PDA

View Full Version : Taking Action in Memory



Tonyshucraft
09-23-2010, 12:31 PM
Note: First off, read Woody Paige's article at the Denver Post (http://www.denverpost.com/paige/ci_16149407), as I definitely think it is something worth reading, and around the lines of what I have to put down here.


To say that I have taken this death harder than the DWills or Nash's would be an understatement. Mainly, because I have thought of suicide, and came close to going through with it. In fact, I deal with lots of negative thoughts and feelings that circulate through my mind, that aren't really all that fun to think about.

I deal with two conditions, that can accompany each other, well, besides being visually impaired. I suffer from Bi Polar Disorder and PTSD. I can't explain a lot of it in a personal way, because it's really hard to explain. Let's just say I have lot's of dreams and nightmares and get very little sleep. I stress about things from the past and sometimes get the illusion that they are real and happening. I have had my fair share of anxiety attacks. Even signing up for a class at the local community college is tough because my educational experience was a nightmare. It goes on and on.

I can't say that I want people to feel sorry for me. I've had people feel sorry for me at times and it only made me feel worse. Never feel sorry for somebody when they are down because sympathy gets you nowhere near as far as empathy. I'd say Kenny McKinley's son probably doesn't need people to feel sorry for him. It's probably best to consider what the kid will go through in his life. Especially since mental illness could very well be something he deals with in his lifetime, as this has something to do with genetics.

I think the best thing we can do, in the name of Kenny and his son is to take mental illness seriously and inform ourselves and others. A broken hand may be easier to see than a broken heart, but that's often why the injury is way worse. The broken hand is just there for you to see. The broken heart is there to see but people see it more as a weakness, even sometimes those whom have it. The may be told to or tell themselves toughen up and to hold it all in. I'd say it takes one tough individual to speak out in this world, where depression, anxiety disorders, ect. are all just stigmatized and just seen as a weakness. Of course, maybe it's not about toughness, maybe it's about doing what's healthy.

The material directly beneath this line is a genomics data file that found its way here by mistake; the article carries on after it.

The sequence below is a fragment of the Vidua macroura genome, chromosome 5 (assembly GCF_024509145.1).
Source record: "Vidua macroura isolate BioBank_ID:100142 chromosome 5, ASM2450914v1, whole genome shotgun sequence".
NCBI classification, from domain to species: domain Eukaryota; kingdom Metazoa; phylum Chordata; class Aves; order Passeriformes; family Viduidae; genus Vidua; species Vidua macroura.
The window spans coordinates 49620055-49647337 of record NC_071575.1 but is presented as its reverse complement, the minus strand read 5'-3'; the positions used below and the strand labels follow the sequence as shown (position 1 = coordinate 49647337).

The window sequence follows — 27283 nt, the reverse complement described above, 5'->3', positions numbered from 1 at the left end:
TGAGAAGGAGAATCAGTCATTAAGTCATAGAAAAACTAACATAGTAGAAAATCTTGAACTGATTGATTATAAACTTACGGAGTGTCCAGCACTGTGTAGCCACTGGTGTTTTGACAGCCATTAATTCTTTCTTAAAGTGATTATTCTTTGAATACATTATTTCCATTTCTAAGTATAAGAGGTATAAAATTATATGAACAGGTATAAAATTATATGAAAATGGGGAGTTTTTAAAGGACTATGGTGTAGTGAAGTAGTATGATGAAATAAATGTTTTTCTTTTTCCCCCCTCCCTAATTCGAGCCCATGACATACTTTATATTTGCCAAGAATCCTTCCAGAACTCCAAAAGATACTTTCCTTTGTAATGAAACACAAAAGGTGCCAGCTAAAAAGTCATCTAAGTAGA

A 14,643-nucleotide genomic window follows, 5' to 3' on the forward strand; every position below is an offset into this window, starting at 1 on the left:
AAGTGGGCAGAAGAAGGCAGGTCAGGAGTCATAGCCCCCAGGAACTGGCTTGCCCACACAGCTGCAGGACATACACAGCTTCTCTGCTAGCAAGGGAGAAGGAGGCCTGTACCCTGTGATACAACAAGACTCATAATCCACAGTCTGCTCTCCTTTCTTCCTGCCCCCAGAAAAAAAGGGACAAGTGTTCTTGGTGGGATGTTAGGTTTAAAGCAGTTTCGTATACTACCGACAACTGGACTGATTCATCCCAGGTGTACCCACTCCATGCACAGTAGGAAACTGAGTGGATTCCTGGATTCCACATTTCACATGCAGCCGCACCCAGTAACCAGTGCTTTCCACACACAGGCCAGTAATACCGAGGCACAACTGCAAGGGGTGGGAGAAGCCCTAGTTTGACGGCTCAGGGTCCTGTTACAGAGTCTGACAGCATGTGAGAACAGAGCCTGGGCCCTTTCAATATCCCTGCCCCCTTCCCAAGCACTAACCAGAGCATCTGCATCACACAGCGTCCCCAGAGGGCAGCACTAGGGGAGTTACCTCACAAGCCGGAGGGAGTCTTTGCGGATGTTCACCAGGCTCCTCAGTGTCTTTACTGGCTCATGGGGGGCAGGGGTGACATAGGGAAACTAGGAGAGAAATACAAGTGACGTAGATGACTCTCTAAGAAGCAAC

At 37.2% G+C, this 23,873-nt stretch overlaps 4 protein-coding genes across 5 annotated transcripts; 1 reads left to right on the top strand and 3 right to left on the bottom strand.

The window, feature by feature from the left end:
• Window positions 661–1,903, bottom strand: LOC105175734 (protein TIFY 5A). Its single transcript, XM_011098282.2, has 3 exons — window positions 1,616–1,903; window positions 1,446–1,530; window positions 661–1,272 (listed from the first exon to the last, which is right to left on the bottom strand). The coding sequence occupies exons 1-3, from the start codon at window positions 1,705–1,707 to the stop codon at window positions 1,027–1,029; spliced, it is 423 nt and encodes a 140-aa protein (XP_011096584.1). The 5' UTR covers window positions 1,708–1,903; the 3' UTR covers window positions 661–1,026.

So, in memory of a lost Bronco, how about we put together a list with information, and contacts, and organizations to donate to and help those that don't make the news(they'll be added to the end of this post.). If you have a mental illness of any sort, have attempted suicide, or know anybody whom has, share with us, if you wish. Point out ideas for people to get everything all out there, such as the arts. Ideas for anything you might think would help.

I will add what organizations and links of use I find below, later, along with any suggestions from others.

Kenny McKinley's Trust Fund
c/o NFL Players Association
1133 20th Street NW
Washington, DC 20036

Mental Health America (http://www.mentalhealthamerica.net/) - "Mental Health America (formerly known as the National Mental Health Association) is the country’s leading nonprofit dedicated to helping ALL people live mentally healthier lives. With our more than 320 affiliates nationwide, we represent a growing movement of Americans who promote mental wellness for the health and well-being of the nation – everyday and in times of crisis."

National Alliance on Mental Illness (http://www.nami.org) - "rom its inception in 1979, NAMI has been dedicated to improving the lives of individuals and families affected by mental illness."